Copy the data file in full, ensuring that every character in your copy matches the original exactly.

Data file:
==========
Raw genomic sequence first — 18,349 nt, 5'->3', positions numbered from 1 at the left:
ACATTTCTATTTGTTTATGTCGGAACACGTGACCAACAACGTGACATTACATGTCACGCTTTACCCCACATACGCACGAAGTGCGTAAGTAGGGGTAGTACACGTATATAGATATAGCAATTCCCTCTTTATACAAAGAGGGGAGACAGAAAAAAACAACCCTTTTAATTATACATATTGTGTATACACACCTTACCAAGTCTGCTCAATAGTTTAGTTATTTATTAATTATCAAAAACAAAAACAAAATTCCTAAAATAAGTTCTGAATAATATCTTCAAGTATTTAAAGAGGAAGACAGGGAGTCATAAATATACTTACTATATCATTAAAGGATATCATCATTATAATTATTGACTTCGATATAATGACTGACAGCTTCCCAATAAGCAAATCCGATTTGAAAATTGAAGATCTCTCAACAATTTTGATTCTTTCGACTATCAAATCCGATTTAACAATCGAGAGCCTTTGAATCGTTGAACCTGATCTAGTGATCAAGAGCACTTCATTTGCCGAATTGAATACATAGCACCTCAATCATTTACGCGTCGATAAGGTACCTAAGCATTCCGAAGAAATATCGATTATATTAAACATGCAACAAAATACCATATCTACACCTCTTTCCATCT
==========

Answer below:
Raw genomic sequence first — 18,349 nt, 5'->3', positions numbered from 1 at the left:
ACATTTCTATTTGTTTATGTCGGAACACGTGACCAACAACGTGACATTACATGTCACGCTTTACCCCACATACGCACGAAGTGCGTAAGTAGGGGTAGTACACGTATATAGATATAGCAATTCCCTCTTTATACAAAGAGGGGAGACAGAAAAAAACAACCCTTTTAATTATACATATTGTGTATACACACCTTACCAAGTCTGCTCAATAGTTTAGTTATTTATTAATTATCAAAAACAAAAACAAAATTCCTAAAATAAGTTCTGAATAATATCTTCAAGTATTTAAAGAGGAAGACAGGGAGTCATAAATATACTTACTATATCATTAAAGGATATCATCATTATAATTATTGACTTCGATATAATGACTGACAGCTTCCCAATAAGCAAATCCGATTTGAAAATTGAAGATCTCTCAACAATTTTGATTCTTTCGACTATCAAATCCGATTTAACAATCGAGAGCCTTTGAATCGTTGAACCTGATCTAGTGATCAAGAGCACTTCATTTGCCGAATTGAATACATAGCACCTCAATCATTTACGCGTCGATAAGGTACCTAAGCATTCCGAAGAAATATCGATTATATTAAACATGCAACAAAATACCATATCTACACCTCTTTCCATCT